Lady smiths please forgive this remark but its true- chicks really dig this demo. I'm serious about that. Every one likes this one, but the girls will giggle and more. From ages 5 to 75 - It works every time. Hardware can be interesting to guys, but the girls like animals. Both will like to see the process, but this is a crowd pleaser for all ages.

I usually give these snails to the young ones or cute ones or just whoever is most interested. Parents usually buy another item if you give their kid one of these.

However, I can make a snail every 4 minutes. Thats up to 15 and hour. At $10 each retail, I even make money wholesaling these to galleries. So giving away a bunch is great marketing and not costly.

Someone once told me that if I "brought life" to my work, by creating objects that look alive or flow in a natural way, I'd sell tons. Its true for me, the inanimate stuff dribbles out-hardware and the like. But trees, birds, snails and the like all do very well for me in singles and in my sculpture work for galleries.

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with some demos with kids i have seen the smith pass around a small lid with some scale in it and one with some coal in it, they might like that...

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as you are doing the demo, remember to interject some blacksmithing history, some kids may remember it the rest of their lives. I know I did. I suggest a quick rr spike knife, have one finished so you can show them the process, also cut a couple christopher crosses ahead of time and bend them out and cross peen them, that is a big wow for people.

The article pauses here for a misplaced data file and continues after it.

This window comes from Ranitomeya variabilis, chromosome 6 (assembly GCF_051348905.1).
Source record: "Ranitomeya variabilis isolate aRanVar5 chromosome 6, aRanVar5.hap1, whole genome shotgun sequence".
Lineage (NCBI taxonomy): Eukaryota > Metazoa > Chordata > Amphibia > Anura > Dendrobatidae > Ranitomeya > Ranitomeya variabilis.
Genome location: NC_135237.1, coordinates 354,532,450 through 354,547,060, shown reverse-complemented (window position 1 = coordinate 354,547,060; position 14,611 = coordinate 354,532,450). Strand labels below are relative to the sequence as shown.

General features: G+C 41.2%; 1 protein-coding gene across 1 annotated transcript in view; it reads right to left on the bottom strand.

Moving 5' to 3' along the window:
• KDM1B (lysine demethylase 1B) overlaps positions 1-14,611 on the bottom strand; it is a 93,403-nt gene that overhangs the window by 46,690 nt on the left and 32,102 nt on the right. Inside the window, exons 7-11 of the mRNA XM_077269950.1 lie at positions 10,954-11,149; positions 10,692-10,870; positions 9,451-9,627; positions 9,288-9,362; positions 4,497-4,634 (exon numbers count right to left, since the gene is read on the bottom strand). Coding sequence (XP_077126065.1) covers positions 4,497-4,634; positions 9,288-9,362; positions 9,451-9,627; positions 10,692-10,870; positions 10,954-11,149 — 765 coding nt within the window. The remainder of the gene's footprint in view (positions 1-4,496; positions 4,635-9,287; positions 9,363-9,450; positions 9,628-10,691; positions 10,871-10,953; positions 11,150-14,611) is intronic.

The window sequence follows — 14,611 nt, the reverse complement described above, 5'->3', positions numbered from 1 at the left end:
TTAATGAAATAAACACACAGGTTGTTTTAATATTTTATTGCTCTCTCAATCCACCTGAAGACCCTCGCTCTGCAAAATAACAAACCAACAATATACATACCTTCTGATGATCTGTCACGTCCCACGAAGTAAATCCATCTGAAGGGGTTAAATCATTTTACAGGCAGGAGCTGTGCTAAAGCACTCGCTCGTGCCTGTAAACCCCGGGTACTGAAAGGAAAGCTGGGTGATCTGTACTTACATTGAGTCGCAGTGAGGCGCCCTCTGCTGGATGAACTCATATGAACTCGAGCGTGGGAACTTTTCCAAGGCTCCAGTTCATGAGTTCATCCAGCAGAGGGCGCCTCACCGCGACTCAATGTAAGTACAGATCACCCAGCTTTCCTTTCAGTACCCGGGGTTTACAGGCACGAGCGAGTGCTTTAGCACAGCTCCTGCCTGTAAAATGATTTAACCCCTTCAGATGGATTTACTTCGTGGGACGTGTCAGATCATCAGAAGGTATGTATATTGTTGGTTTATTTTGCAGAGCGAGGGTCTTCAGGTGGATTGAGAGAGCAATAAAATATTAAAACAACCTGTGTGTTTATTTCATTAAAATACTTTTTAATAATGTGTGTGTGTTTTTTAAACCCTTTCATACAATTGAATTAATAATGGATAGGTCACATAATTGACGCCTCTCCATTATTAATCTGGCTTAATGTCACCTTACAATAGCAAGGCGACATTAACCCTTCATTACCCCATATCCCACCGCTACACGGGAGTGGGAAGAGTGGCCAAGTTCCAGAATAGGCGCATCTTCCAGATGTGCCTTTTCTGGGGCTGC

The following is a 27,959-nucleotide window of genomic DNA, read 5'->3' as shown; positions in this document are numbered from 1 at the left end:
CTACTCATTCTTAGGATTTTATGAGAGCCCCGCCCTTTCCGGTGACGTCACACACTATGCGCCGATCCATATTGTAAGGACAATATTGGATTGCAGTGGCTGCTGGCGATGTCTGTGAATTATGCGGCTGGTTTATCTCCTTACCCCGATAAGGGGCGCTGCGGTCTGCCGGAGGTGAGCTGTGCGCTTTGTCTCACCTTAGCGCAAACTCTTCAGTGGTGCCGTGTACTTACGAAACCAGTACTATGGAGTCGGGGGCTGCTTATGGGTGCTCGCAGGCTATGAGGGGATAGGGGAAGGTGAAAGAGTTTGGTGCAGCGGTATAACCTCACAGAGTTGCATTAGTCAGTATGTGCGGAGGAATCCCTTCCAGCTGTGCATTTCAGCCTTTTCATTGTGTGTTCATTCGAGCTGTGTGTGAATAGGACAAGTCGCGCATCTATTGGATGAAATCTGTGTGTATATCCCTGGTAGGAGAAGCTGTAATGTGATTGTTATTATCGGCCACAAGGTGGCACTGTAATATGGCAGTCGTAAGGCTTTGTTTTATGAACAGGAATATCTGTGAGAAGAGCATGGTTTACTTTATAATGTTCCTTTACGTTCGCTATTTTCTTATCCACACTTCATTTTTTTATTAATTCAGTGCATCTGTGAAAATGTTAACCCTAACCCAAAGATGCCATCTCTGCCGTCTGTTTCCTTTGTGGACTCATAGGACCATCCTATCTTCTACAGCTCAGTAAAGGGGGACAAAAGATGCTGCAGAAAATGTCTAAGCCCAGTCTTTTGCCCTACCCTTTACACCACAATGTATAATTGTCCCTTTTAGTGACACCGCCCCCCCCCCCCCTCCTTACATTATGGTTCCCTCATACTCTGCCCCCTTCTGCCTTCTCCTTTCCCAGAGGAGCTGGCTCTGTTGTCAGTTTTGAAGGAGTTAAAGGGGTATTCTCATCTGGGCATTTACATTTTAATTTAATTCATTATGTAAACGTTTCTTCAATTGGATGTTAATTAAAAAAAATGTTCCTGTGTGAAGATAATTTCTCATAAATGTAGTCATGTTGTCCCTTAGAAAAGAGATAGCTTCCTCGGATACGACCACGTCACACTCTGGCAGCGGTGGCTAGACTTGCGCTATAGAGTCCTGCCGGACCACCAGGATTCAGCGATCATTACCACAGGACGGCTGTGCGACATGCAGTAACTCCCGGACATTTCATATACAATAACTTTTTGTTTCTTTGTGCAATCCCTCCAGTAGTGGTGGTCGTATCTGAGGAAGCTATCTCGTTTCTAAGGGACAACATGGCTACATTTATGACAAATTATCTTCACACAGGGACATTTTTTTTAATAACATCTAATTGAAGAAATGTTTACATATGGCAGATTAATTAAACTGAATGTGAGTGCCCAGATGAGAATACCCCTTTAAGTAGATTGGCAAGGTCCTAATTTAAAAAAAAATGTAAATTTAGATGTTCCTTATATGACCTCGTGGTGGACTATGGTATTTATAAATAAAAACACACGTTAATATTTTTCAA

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I find that if you can do them quickly, a simple "J" shaped wall hook goes over well.

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what ever you do, Don't be afraid to have multiple items done ahead of time in various stages of completion.


(NO blades allowed in Indiana schools)
As an example, if I were to do a knife. I would not expect them to watch me hammer it all, I would start one phase, enough to show what and how its done, then set it aside and grab the next one where that phase was finished and move to the next. like TV magic.

Idea for your demo:
For the key fob. have one finished, to show at the start. Then a grab a plain section of stock ready to go, Flatten the end, and then start to make the veins. Now set this aside and grab another that is veined and start the curl. after curling brass brush the leaf section, and you are done.

You have only saved a few minutes this way, but this assists in prevention of boredom of the students watching, that do not want to be there on the first place. This general idea applies to many items at a demo.

Just my dos centavos

Edited by steve sells

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Another one that's quick and easy and popular are steak turners. Once somebody tries one, the want some for gifts. Only spot I've seen them is from a blacksmith.

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I have done several demos for jr high kids that lasted for about 15 minutes before the groups rotated to an other site (it was part of a historical musem so there were other demos) What I did was some simple like leaves and did what Steve talked about, breaking the project into steps and have the progression made up ahead of time so while you formed the point you have a point in the forge, so you can move from one step to the next with out having to wait for the metal to heat. This way you can make a leave in about 10 minutes while explaining your steps. Then you can do fun things the impress like brand your stump to show how hot the metal is and other things the kids are interested in. I usually had made ahead of time several leaf coat hooks so each teacher would have one to put up in the class room reminding the kids what they saw demonstrated.

Edited by triw